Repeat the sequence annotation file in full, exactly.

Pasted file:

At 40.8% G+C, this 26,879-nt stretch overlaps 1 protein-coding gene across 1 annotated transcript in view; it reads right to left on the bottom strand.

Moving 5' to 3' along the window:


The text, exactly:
At 40.8% G+C, this 26,879-nt stretch overlaps 1 protein-coding gene across 1 annotated transcript in view; it reads right to left on the bottom strand.

Moving 5' to 3' along the window: